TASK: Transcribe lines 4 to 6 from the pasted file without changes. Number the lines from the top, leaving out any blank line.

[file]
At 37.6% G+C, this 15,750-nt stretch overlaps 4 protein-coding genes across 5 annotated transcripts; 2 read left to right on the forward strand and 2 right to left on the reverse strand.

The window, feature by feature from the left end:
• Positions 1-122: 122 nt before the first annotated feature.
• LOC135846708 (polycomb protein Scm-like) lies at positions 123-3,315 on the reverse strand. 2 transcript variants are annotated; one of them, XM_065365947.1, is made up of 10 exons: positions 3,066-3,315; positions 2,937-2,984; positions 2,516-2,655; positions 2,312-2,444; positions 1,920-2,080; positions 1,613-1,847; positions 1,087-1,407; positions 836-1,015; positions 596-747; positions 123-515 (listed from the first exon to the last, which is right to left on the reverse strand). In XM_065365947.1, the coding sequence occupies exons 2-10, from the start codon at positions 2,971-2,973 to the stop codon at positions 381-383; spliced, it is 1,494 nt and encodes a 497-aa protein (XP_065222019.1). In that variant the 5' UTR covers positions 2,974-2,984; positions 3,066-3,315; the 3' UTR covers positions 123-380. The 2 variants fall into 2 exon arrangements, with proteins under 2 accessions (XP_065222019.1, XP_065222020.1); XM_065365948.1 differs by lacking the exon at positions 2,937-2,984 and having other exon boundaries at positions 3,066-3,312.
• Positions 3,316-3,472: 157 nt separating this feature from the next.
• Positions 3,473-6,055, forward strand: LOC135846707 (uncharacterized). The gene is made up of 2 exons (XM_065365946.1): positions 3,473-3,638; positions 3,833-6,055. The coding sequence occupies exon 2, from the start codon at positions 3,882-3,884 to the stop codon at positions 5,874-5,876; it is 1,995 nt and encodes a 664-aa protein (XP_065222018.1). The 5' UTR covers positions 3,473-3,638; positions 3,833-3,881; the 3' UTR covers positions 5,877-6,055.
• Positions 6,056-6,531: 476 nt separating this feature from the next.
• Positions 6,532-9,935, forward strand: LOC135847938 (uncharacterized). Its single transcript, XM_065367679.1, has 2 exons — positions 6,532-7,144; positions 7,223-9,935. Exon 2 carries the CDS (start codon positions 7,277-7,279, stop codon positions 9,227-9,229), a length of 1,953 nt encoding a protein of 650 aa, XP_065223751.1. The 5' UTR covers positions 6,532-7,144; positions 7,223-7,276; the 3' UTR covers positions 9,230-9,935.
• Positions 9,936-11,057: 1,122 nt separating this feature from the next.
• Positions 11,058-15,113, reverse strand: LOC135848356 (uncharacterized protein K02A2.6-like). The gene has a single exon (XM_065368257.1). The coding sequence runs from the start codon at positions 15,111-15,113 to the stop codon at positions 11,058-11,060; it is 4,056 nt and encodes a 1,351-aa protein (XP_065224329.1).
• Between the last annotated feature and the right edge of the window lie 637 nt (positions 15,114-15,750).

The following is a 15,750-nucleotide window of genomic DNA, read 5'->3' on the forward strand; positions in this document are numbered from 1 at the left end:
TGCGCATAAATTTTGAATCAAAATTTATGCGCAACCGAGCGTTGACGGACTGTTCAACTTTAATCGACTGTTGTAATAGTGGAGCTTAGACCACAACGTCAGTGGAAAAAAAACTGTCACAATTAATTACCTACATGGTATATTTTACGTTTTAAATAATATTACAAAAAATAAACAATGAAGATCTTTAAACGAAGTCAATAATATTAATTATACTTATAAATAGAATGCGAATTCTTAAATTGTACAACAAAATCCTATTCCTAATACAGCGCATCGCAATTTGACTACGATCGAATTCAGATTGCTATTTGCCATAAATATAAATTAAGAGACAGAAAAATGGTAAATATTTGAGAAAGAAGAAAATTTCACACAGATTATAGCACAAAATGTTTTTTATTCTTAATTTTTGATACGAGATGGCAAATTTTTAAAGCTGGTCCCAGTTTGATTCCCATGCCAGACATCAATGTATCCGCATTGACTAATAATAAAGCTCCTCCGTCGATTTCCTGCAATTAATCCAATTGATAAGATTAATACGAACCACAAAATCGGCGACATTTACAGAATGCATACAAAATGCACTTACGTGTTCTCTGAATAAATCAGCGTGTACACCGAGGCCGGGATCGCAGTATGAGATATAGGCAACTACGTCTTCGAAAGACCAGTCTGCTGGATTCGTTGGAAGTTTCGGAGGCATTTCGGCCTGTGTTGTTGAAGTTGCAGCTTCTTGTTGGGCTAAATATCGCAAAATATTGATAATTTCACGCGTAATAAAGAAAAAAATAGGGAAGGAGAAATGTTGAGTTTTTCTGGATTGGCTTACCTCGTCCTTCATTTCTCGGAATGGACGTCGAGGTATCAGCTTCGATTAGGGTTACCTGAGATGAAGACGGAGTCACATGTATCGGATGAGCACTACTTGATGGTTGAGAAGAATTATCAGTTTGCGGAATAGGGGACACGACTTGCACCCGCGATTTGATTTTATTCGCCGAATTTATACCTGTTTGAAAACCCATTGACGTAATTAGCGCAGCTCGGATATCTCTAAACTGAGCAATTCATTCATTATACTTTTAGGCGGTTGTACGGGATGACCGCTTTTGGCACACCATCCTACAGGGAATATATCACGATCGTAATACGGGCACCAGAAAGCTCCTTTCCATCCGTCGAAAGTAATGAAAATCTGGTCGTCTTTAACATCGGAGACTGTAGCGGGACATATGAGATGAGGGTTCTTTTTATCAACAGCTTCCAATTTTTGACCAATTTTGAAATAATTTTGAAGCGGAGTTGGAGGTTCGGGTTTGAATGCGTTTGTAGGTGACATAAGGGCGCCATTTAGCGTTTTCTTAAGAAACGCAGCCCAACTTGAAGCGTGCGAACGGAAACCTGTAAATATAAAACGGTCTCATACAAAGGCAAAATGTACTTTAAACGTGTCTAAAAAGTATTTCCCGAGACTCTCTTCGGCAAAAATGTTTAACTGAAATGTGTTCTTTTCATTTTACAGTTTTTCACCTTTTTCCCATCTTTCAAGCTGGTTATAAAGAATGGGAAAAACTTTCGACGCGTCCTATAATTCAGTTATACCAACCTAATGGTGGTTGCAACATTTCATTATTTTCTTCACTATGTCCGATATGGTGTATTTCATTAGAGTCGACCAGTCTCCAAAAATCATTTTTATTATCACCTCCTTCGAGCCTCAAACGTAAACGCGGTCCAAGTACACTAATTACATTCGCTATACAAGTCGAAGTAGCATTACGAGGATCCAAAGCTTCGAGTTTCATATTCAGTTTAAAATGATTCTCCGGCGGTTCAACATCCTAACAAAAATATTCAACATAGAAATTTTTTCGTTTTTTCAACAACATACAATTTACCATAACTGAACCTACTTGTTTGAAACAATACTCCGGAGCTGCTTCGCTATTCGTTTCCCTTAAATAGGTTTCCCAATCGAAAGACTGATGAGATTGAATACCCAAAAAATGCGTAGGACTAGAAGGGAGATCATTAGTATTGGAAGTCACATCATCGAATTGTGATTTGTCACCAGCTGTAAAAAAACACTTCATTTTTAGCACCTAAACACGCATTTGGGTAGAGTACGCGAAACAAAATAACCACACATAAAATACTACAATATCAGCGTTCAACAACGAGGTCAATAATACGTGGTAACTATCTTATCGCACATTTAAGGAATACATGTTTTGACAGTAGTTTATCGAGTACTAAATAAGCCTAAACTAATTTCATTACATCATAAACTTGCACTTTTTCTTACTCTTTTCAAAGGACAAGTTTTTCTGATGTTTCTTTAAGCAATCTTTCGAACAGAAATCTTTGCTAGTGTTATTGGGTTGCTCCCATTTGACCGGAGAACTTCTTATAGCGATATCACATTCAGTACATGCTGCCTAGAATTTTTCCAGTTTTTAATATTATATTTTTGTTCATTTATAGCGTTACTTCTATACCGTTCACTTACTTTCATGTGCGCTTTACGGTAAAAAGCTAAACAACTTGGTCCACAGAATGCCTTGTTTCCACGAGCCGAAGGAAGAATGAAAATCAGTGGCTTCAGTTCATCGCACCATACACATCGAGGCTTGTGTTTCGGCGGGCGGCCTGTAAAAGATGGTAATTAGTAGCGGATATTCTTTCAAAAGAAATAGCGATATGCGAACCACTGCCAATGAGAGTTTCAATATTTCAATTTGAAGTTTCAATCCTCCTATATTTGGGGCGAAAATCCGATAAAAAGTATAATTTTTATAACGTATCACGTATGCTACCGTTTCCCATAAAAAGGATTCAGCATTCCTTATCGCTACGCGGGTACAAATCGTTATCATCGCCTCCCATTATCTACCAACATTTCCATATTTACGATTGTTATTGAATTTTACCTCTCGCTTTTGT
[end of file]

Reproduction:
• LOC135846708 (polycomb protein Scm-like) lies at positions 123-3,315 on the reverse strand. 2 transcript variants are annotated; one of them, XM_065365947.1, is made up of 10 exons: positions 3,066-3,315; positions 2,937-2,984; positions 2,516-2,655; positions 2,312-2,444; positions 1,920-2,080; positions 1,613-1,847; positions 1,087-1,407; positions 836-1,015; positions 596-747; positions 123-515 (listed from the first exon to the last, which is right to left on the reverse strand). In XM_065365947.1, the coding sequence occupies exons 2-10, from the start codon at positions 2,971-2,973 to the stop codon at positions 381-383; spliced, it is 1,494 nt and encodes a 497-aa protein (XP_065222019.1). In that variant the 5' UTR covers positions 2,974-2,984; positions 3,066-3,315; the 3' UTR covers positions 123-380. The 2 variants fall into 2 exon arrangements, with proteins under 2 accessions (XP_065222019.1, XP_065222020.1); XM_065365948.1 differs by lacking the exon at positions 2,937-2,984 and having other exon boundaries at positions 3,066-3,312.
• Positions 3,316-3,472: 157 nt separating this feature from the next.
• Positions 3,473-6,055, forward strand: LOC135846707 (uncharacterized). The gene is made up of 2 exons (XM_065365946.1): positions 3,473-3,638; positions 3,833-6,055. The coding sequence occupies exon 2, from the start codon at positions 3,882-3,884 to the stop codon at positions 5,874-5,876; it is 1,995 nt and encodes a 664-aa protein (XP_065222018.1). The 5' UTR covers positions 3,473-3,638; positions 3,833-3,881; the 3' UTR covers positions 5,877-6,055.